Now came the most critical task: leveling the fretboard. If you’ve talked to me or read this blog before, you know how much I harp on fretwork being critical to the playability of any guitar. It is equally vital to have a fretless fingerboard be absolutely dead flat. On a fretted instrument, you want each note to sound clean, with no buzz; on a fretless instrument, you want each note to buzz equally with all the others. This is where the “muah” sound of a really good fretless bass comes from: the string just slightly buzzes against the fretboard, just in front the point where the finger holds it down. If there’s any low or high spots in the board, the muah sound is replaced with a horrible, unmusical buzzing that sounds like a swarm of bees. Not cool.
Just like on fretted instruments, I level the playing surface on my neck jig, using a flat beam and radius blocks to get the board dead flat and to true the radius. Note to DIYers: WEAR A MASK! Wood dust is nasty stuff, and is in many cases poisonous! Don’t think just this one time won’t hurt – mask up EVERY TIME.
This particular neck was pretty far from being flat, so I had to take off a lot of wood to get it right (When I say a lot, I mean just a fraction of a millimeter. To a guitar tech, .01mm is HUGE!). This was partly what I intended anyway – the fretboard was pretty gross when it came in, so I wanted to down to the good wood. I started with 80 grit sandpaper, and worked my way up to 1000 grit, at which point the wood starts to shine like glass. I hadn’t even put any finish on the fretboard, and it already looked this good:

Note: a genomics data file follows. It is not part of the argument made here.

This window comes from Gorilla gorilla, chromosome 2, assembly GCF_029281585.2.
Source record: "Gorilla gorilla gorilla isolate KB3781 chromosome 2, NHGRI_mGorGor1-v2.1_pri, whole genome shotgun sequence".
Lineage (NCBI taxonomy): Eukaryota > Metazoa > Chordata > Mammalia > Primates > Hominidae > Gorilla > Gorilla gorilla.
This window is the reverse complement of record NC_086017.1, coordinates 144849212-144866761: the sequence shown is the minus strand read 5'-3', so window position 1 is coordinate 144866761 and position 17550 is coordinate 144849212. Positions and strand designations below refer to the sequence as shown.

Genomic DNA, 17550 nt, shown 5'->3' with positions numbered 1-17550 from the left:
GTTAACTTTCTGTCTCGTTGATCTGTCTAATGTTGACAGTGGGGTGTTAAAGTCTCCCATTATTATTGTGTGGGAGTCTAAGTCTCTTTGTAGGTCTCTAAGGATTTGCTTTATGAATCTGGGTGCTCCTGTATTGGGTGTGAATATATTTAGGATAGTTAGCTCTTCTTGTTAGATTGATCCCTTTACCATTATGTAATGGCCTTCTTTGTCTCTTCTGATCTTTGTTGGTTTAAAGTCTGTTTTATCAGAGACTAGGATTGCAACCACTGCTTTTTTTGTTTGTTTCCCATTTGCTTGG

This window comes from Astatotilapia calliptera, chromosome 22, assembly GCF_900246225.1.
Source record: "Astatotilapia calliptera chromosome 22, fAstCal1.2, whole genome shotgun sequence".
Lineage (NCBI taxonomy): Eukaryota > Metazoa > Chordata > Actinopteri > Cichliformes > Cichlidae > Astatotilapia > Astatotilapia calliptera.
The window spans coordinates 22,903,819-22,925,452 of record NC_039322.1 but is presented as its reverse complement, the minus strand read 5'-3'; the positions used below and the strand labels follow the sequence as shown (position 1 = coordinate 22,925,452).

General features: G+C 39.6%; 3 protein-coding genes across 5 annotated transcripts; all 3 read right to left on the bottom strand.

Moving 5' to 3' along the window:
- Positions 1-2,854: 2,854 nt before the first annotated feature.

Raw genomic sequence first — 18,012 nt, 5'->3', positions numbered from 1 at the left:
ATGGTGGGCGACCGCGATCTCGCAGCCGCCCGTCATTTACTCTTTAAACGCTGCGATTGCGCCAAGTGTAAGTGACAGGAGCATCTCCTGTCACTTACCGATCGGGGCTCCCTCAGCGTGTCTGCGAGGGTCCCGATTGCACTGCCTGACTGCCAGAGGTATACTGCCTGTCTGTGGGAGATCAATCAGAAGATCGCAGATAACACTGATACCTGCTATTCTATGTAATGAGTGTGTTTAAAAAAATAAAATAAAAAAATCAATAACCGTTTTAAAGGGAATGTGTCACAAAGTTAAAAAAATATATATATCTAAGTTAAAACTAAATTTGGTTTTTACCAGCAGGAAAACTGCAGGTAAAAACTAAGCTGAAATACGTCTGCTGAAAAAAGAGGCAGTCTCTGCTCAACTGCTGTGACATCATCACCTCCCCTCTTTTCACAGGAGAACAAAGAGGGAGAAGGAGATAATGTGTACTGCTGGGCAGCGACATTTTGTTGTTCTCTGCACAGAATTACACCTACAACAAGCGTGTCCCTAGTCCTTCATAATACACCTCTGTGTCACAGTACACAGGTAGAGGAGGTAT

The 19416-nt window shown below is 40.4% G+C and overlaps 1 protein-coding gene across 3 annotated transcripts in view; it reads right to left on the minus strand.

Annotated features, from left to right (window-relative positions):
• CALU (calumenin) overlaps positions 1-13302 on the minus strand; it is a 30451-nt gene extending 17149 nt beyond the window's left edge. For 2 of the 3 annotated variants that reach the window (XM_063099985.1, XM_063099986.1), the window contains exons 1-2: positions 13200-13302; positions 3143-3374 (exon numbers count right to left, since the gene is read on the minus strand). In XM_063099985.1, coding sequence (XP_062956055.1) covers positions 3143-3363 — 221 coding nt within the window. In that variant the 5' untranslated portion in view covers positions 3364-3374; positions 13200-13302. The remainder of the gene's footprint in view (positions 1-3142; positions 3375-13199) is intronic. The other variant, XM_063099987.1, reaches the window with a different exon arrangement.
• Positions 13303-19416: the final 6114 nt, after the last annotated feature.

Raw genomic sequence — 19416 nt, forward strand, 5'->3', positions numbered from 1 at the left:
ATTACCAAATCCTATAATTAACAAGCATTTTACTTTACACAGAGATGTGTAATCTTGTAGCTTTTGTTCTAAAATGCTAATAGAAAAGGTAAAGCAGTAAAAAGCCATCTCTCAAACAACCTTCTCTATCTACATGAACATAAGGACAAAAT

To seal and protect the rosewood, I applied several coats of gunstock oil. It looks a lot better than when it came in, methinks:
Next was a vitally important step: the setup. As I see it, there’s generally two options for fretless setup as it relates to tone: low action will bring out the buzzy, muah tone that many bassists favor, or high action will provide a louder, deeper, more upright-like tone. Either way, the nut has to be cut very close to the fretboard, so that it will play easily in the lower register, and won’t throw the intonation off. Fretless is hard enough to play in tune as it is, and if the nut is too high it becomes almost impossible! I made a new nut out of bone, and as you can see: when I say cut it low, I mean LOW!
Generally I like to see fretless necks almost dead straight: for low action, I’ll introduce a tiny amount of relief (perhaps .05mm), and for higher action I’ll set them completely flat. For Kirk’s bass, I set the neck totally straight, then cut the bridge saddle down to match the 30cm radius and to set his action at 2mm and 1.75mm on the bass and treble side, respectively.
And done! I put the bass through it’s paces for a bit, double checking my work (as always), and was quite impressed with the sound. The Ovation bowl design really brought out some zing in this bass, which really works to bring out the fretless qualities. Sweet! Now all Kirk has to do is learn how to play it in tune…